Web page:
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Is Homeschooling a Reward for Bad Behavior?

Today I answered an e-mail from a parent who wondered when to remove her child from public school. The child was bored, the school had said they would provide extra for the child and yet had not, and so the child was beginning to act out his frustrations and boredom. She wondered whether to begin homeschooling him now or to wait until the end of the school year, which was only 2.5 months away. Her main concern seemed to be that homeschooling him now would send the message to her child and to others that bad behavior would get him what he wanted (the child had asked to be homeschooled).

This is not the first time I have heard this concern. For some reason, certain parents tend to view removing the child from the bad situation as a reward, as giving in to the child’s bad behavior. Yet, if the child were to behave well, then there would be no reason for homeschooling? Is the child to continue suffering in his present situation just so he gets the message that acting out will not get him a reward? More likely the message the child is going to get is that no one cares, that all is hopeless, that his life is just going to continue being an ongoing life of frustration and boredom.

Children are pretty much powerless in a public school situation. If they are bored, if they are being bullied, if they are frustrated, if they just plain do not like it there, what are their options? Unless someone is really listening to them, they have only three options:

1) They can tolerate the situation for the coming months, years, a lifetime, until they reach the age when they can drop out or, if they are really patient, graduate. By that time they have lost all hope of a life of interest and have really absorbed the message that learning is no fun at all and not for them.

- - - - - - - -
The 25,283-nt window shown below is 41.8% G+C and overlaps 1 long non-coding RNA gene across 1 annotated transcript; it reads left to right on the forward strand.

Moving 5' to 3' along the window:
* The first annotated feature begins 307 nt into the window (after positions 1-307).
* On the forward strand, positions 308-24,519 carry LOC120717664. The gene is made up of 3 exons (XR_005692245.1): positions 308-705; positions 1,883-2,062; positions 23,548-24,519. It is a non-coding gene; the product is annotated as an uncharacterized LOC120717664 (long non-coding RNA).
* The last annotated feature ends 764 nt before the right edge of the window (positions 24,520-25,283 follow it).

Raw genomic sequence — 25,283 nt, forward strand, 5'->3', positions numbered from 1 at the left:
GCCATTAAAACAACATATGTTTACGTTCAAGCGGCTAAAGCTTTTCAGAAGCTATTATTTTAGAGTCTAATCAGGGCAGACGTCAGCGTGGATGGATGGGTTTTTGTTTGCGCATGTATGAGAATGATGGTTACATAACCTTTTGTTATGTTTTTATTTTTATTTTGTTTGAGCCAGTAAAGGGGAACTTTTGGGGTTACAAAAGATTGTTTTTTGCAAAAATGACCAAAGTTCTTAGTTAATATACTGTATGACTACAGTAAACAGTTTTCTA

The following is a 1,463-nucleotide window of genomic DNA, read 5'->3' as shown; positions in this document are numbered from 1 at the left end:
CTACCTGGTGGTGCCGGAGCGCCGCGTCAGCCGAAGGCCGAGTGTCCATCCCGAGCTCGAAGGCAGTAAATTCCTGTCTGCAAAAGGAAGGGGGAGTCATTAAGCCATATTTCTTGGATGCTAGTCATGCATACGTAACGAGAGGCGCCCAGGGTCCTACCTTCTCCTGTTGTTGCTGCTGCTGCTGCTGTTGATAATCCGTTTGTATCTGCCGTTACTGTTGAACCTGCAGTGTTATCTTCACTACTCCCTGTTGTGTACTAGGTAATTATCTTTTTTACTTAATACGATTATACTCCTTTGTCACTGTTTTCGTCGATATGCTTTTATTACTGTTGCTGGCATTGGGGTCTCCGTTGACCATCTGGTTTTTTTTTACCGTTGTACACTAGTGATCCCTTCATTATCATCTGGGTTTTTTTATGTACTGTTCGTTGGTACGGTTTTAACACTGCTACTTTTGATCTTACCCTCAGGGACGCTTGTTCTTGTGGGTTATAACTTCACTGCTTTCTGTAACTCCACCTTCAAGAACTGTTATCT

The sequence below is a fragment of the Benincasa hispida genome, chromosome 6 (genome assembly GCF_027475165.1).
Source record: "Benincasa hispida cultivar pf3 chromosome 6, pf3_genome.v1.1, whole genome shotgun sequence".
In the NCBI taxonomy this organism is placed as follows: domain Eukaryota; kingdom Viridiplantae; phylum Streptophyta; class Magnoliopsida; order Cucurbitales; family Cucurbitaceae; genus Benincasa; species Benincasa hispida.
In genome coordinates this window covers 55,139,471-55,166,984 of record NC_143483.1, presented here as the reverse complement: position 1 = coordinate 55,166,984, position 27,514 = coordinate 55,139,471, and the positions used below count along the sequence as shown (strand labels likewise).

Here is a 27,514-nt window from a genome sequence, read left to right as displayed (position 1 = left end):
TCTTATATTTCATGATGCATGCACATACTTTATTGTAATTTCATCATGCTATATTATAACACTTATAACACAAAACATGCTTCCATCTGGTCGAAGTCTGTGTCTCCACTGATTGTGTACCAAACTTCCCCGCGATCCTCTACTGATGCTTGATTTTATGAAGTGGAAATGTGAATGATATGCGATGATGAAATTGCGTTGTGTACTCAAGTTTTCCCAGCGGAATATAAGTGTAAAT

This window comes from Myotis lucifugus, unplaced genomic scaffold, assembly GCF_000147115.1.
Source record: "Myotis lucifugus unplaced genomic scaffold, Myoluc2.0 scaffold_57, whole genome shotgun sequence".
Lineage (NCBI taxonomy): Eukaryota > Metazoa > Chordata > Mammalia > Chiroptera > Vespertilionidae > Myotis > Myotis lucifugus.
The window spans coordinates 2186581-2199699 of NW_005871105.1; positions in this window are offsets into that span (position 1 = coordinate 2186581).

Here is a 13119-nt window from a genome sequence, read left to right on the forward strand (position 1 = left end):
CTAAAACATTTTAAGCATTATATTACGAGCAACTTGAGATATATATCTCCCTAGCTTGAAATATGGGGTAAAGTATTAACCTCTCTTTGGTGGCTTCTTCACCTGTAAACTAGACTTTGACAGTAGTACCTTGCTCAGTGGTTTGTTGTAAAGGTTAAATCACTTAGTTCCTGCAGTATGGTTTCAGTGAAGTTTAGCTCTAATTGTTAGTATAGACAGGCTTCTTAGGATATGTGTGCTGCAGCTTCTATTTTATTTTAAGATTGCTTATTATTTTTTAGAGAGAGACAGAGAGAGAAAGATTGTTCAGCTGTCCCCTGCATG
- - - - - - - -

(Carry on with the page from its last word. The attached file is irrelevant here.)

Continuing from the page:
2) They can act out their frustrations and boredom either by bullying or some other form of destructive behavior. And feel helpless and powerless as their frustration and boredom turns to rage and/or indifference.

3) They can turn their boredom and frustration inwards, becoming depressed and possibly, eventually even suicidal. Only by suicide do they see any way out, any way of taking back control of their lives.

None of those options are good ones, are they? Instead of viewing removal from the public schools as a reward for bad behavior, why not think of it as if public school were a disease which has infected your child and now it is time to remove as much of that disease as possible. If your child had cancer, would you leave the cancer there because removing it would give your child the idea that he would get special attention when he was sick? Or think of public school as an allergy. If your child had an allergy to milk, would you keep forcing him to drink milk? Or would you try some other alternative, like soy milk or coconut milk? Public school is simply one mode of learning among many, one pathway to an education.

Listen to your child. If he is telling you that something is wrong, it is your responsibility to do whatever you can to make the changes needed, changes that will promote your child’s emotional, physical, and mental well-being.

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